Around the corner from the Duomo on Via dei Tribunali is the oldest spire in Naples and one of three in Centro Storico, the Guglia or Obelisco di San Gennaro. Designed by Cosimo Fanzango, it was erected at the south entrance to the Cathedral in Piazza Riario Sforza as an ex voto to San Gennaro in gratitude for protecting the city from the 1631 eruption of Mount Vesuvius.
The Spire of San Gennaro
A few doors up on the right is the Pio Monte della Misericordia, the church that is home to the charitable institution of the same name founded in 1601 by a group of young noblemen. The octagonal church is interesting in its own right, but it is the painting above the high altar that everyone comes to see, Caravaggio’s Seven Acts of Mercy.
Heading back to the Duomo we cross the street to peak inside the cloisters of the complex of the Girolamini. This mammoth late 16th/early 17th century complex includes the Girolamini Church, two cloisters, a State library with some 60,000 volumes, an Art Gallery, an Oratorian Archive, and a Neapolitan Music Archive second only to San Pietro a Majella.
Cloister of Girolamini
The front of the church is around the corner on Via dei Tribunali, where we enter into the the iconic narrow cobble stoned alleys of Centro Storico, the most animated district in the city.
Our first stop along Via dei Tribunali is the 13th century Church and Monumental Complex of San Lorenzo Maggiore in Piazza San Gaetano. Another one of Naples “Don’t judge a book by its cover moments,” the weathered facade hides one of the most important Gothic monuments in the city. Highly “Baroquized” in the 16th and 17th centuries, decades of renovations removed all traces of the Baroque except for two chapels (Carace and San Antonio) and returned the church to its original Gothic splendor.
But for us, the church is not the main attraction, rather it is what is hidden under the church. Built on the site of an early-Christian (6th century) basilica in honor of San Lorenzo, that basilica was built over the nucleus of the commercial part of ancient Neapolis. Excavations carried out in the 1980s and early 1990s uncovered a large area that was a Greek Agora first and later, a Roman forum. Recent excavations completed in May of 2009 doubled the size of this impressive Greco-Roman site. We headed across the cloister and downstairs to have a look. There was not another soul in sight and we were left on our own to wander through Naples ancient history.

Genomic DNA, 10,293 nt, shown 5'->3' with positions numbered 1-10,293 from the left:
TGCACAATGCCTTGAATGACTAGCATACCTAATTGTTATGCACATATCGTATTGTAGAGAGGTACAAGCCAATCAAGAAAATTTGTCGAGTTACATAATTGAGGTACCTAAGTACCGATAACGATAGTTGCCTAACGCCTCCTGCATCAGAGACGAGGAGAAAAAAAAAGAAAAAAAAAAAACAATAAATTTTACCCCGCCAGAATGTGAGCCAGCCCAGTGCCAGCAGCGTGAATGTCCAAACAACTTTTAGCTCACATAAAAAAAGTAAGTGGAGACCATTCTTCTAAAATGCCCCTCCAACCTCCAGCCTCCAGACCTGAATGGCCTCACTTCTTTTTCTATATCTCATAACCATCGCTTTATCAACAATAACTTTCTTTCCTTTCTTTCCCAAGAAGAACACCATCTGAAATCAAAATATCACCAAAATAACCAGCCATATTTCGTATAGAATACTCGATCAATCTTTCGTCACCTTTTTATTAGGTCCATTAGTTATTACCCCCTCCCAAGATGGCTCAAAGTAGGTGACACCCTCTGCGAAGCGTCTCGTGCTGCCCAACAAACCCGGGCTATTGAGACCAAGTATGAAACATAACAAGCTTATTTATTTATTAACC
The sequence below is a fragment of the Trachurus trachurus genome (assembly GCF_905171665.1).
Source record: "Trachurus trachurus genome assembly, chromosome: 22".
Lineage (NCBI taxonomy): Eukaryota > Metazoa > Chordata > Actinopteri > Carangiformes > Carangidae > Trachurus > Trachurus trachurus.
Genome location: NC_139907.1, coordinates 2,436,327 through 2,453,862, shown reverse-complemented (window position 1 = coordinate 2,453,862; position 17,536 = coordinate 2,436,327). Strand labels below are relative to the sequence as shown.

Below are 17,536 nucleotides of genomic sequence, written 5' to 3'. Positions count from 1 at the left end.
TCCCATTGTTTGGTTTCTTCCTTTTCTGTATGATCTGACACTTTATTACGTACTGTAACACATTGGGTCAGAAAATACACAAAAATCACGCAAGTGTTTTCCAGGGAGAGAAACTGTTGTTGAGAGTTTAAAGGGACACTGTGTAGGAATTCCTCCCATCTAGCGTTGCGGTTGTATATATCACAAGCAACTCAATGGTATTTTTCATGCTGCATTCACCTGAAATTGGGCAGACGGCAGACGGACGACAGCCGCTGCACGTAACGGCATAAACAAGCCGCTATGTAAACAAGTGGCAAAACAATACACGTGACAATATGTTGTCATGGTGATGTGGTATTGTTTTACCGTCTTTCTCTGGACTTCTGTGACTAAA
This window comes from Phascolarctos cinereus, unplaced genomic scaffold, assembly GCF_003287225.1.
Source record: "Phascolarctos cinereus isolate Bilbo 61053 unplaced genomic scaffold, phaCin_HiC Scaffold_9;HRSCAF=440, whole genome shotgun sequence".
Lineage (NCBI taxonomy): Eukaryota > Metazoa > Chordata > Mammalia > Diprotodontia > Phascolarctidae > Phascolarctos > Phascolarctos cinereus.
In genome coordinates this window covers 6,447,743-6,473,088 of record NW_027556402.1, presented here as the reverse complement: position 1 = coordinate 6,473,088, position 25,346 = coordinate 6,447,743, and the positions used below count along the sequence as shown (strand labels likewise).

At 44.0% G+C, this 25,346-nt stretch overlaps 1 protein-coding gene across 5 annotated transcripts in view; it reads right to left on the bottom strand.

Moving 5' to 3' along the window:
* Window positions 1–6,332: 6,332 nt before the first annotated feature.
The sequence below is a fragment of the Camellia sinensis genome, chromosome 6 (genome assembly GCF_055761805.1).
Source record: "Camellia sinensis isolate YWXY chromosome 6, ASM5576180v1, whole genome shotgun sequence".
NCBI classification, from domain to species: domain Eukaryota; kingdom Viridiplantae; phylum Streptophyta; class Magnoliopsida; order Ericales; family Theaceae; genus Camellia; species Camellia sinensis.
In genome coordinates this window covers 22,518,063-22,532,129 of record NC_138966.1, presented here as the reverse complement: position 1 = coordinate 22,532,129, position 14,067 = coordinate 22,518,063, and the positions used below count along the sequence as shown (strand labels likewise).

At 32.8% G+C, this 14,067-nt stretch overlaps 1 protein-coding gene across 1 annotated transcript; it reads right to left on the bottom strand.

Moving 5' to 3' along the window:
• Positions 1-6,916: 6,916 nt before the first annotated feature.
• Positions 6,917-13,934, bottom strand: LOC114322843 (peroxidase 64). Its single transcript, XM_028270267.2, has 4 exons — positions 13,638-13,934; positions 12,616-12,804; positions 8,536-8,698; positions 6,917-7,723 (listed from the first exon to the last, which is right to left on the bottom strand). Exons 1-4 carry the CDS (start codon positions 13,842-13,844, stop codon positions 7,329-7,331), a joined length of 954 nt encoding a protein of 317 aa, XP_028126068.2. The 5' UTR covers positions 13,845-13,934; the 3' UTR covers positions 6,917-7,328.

There is also a museum at San Lorenzo Maggiore but we will save that for another day. Back outside, the entrance to Napoli Sotteranea in Piazza Gaetano beckons us and the massive church of San Paolo Maggiore catches our attention. There’s no time for a tour of Subterranean Naples today, but there is surely time to admire the Basilica of San Paolo Maggiore. It is immediately recognizable by its double staircase and the two columns on the front that are from the 1st century temple of the Dioscuri that once sat on this site.
The inside is even more spectacular, but you will have to wait until next week to see it when we continue on with our Saturday Stroll – The Classic Tour of Centro Storico (Part 2). See ya then!!!